Great Moments Recalled at UTEP Hall Banquet



Some of my greatest thrills each year come from attending El Pasoís various

sports halls of fame. Induction banquets for two of them were held recently: The

UTEP Athletic Hall of Fame on Friday, Oct. 22, and the El Paso Baseball Hall of

Fame last Tuesday, Oct. 26.


As one can imagine, attendees at those banquets not only get to see what these

great athletes look like now that theyíve matured but they get to hear some

stories that, in many cases, had never been revealed.  Iíve already written about this yearís

El Paso Baseball Hall of Fame inductees.  Now here are some tidbits about this yearís

UTEP Athletic Hall of Fame inductees.


 From left in photo, Chad Gibson North, Sean Gibson, Bob Wallace, Be Stoney, Michael Musyoki and Olapade Adeniken.


BOB WALLACE was one of the Minersí great receivers during what Iíve called The

Golden Decade of UTEP Sports, the 1960s. He not only helped the Miners win two

Sun Bowls but took part in perhaps the schoolís most memorable game, a victory

that was so improbable that it was immortalized in a painting by artist Tom Lea.

Itís been called ďThe Turning Point Game.Ē Billy Stevens, the Minersí quarterback during those

shining years, introduced Wallace at this yearís induction banquet and told the following story.


WHEN STEVENS first saw Wallace at practice at UTEP he didnít realize Wallace was

so fast. He under threw his first pass to him by several yards. The next time he

threw to Wallace he threw it way ahead of the streaking receiver and, amazingly, Wallace ran under it

and caught it.  Stevens and Wallace continued practicing that play and it paid off against

University of Utah on Nov. 13, 1965.


THE MINERS found themselves on their own 8-yard line and trailing Utah 19-13

with only eight seconds remaining in the game.


The Miners called a play in which Chuck Hughes was to be the receiver but the

play didnít develop that way. As the Utah defenders rushed toward Stevens he

caught sight of Wallace running on the field.

And, just like in practice, Stevens heaved the ball, Wallace ran under it,

caught it and streaked the rest of the 92 yards for a touchdown. The Miners won

20-19, didnít lose another game that season, finished 8-3 and upset mighty TCU

in the Sun Bowl.  Stevens, regarded by many as the greatest quarterback in UTEP history, was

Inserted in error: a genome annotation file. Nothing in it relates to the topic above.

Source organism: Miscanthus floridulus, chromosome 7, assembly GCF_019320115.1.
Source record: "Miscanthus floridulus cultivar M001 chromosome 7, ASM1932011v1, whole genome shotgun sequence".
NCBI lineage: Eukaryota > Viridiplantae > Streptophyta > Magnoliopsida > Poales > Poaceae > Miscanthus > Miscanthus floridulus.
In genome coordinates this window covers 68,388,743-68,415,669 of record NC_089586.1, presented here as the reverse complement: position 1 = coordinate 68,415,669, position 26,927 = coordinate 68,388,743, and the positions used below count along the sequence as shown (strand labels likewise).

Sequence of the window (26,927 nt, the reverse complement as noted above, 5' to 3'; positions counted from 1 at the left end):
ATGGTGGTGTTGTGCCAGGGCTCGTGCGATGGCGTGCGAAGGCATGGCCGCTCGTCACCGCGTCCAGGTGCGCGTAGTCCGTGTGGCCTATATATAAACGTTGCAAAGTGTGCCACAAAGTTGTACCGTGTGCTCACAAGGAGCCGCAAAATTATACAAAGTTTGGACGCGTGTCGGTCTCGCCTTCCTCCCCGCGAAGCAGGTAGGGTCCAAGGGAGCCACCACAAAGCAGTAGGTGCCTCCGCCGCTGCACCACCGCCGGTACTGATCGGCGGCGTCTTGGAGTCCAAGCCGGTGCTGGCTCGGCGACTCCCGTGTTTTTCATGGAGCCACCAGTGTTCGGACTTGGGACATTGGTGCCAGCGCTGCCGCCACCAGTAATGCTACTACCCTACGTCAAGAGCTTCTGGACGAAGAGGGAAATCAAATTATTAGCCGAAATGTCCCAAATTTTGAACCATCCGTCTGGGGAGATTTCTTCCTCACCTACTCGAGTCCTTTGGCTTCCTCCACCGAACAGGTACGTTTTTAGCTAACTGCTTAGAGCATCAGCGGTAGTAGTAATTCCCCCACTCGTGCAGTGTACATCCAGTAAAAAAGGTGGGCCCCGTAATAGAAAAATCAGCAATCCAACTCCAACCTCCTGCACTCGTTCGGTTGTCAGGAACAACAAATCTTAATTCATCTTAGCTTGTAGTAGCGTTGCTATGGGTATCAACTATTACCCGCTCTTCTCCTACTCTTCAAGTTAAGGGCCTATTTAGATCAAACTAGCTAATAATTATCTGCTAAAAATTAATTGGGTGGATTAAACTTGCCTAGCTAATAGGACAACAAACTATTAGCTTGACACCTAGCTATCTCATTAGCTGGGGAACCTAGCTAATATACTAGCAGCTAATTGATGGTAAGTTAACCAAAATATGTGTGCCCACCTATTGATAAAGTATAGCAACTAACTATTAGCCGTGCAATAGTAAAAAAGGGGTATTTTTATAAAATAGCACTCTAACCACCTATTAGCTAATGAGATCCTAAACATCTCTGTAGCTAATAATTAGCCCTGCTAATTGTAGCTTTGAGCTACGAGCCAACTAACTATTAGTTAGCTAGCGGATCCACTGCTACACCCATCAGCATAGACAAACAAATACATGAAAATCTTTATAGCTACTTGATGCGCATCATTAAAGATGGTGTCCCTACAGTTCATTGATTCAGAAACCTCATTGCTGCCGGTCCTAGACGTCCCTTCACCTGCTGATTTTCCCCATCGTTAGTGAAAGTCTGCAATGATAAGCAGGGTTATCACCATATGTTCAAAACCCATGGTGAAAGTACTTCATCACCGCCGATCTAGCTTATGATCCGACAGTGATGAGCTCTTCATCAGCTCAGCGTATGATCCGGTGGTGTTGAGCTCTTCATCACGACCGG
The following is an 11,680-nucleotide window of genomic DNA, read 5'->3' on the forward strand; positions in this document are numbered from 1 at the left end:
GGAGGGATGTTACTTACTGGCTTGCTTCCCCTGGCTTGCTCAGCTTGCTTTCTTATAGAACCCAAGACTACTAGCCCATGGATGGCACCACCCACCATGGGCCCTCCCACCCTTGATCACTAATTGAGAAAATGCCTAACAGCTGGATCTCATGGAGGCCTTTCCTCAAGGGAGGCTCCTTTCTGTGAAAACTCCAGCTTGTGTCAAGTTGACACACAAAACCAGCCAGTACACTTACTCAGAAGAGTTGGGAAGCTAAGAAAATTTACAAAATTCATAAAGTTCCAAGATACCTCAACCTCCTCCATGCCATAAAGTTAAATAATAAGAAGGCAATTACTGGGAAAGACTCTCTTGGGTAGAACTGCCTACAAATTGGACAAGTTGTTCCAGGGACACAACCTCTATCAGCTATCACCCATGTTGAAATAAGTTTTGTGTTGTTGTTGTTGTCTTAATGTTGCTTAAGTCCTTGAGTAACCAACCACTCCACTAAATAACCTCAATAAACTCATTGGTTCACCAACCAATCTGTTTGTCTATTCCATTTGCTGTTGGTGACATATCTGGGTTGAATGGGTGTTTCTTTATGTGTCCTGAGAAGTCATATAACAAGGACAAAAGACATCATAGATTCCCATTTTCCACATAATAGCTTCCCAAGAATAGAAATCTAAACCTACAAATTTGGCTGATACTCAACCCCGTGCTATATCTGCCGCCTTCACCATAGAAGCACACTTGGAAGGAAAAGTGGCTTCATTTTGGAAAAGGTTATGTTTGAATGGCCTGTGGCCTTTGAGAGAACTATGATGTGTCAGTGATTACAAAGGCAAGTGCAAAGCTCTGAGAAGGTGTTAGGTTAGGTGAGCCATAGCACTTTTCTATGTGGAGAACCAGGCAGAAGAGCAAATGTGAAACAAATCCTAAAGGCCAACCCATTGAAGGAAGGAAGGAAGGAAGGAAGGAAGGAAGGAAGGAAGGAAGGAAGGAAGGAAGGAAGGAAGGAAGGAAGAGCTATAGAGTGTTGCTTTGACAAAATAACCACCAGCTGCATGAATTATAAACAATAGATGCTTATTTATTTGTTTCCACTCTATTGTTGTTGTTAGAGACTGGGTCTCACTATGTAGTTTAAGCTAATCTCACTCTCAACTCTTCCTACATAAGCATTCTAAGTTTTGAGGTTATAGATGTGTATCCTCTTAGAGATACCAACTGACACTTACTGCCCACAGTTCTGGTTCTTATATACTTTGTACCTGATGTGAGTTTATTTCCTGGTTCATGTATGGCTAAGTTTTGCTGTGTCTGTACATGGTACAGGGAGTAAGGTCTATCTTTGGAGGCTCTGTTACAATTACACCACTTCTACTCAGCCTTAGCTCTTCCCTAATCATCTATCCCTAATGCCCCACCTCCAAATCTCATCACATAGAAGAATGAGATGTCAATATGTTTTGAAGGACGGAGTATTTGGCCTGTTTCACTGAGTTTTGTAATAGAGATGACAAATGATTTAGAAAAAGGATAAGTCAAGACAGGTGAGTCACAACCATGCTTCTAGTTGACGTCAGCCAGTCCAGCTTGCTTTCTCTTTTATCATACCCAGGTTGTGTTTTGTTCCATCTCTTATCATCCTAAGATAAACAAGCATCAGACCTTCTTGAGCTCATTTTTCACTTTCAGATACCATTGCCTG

inducted into the UTEP Hall of Fame in 2003. Now the unforgettable Wallace is

there with him. Seeing them together and re-living that miraculous play at the induction banquet

was an almost indescribable thrill.


PAUL GIBSON, one of UTEPís greatest hurlers who won that event in the 1970 NCAA

Outdoor Championships, was another inductee. He was an amazing physical

specimen. An Adonis, if you will.  He was killed in an automobile accident in 1975.

It was a touching, if heart-rending, experience to see his sons, Chad and Sean,

holding back tears as they accepted the UTEP award.


BE STONEY is the first female basketball player inducted at UTEP. She played for

the Miners from 1977 to 1981 and still ranks third in school career scoring.

Owner of Masters and PhD degrees, she has become an outstanding professor.


TWO GREAT track stars rounded out the UTEP inductees.

One was Olapade Adeniken, a NCAA champion in both the 100 and 200 meter dashes

in 1992, and Michael Musyoki, the 1979 NCAA oudoor champion in the 10,000

meters.  Adeniken came to UTEP from Nigeria and Musyoki from Kenya. Both told of how

thankful they were for their experiences at UTEP and how much it changed their

lives for the better.


UTEP ATHLETIC director Bob Stull, who has done so many wonderful things for the

schoolís athletic department, started the UTEP Athletic Hall of Fame in 2002.

Thanks, Mr. Stull.

Veteran sports journalist and author Ray Sanchez welcomes suggestions for his column. Contact him at (915) 584-0626,

by e-mail at or online at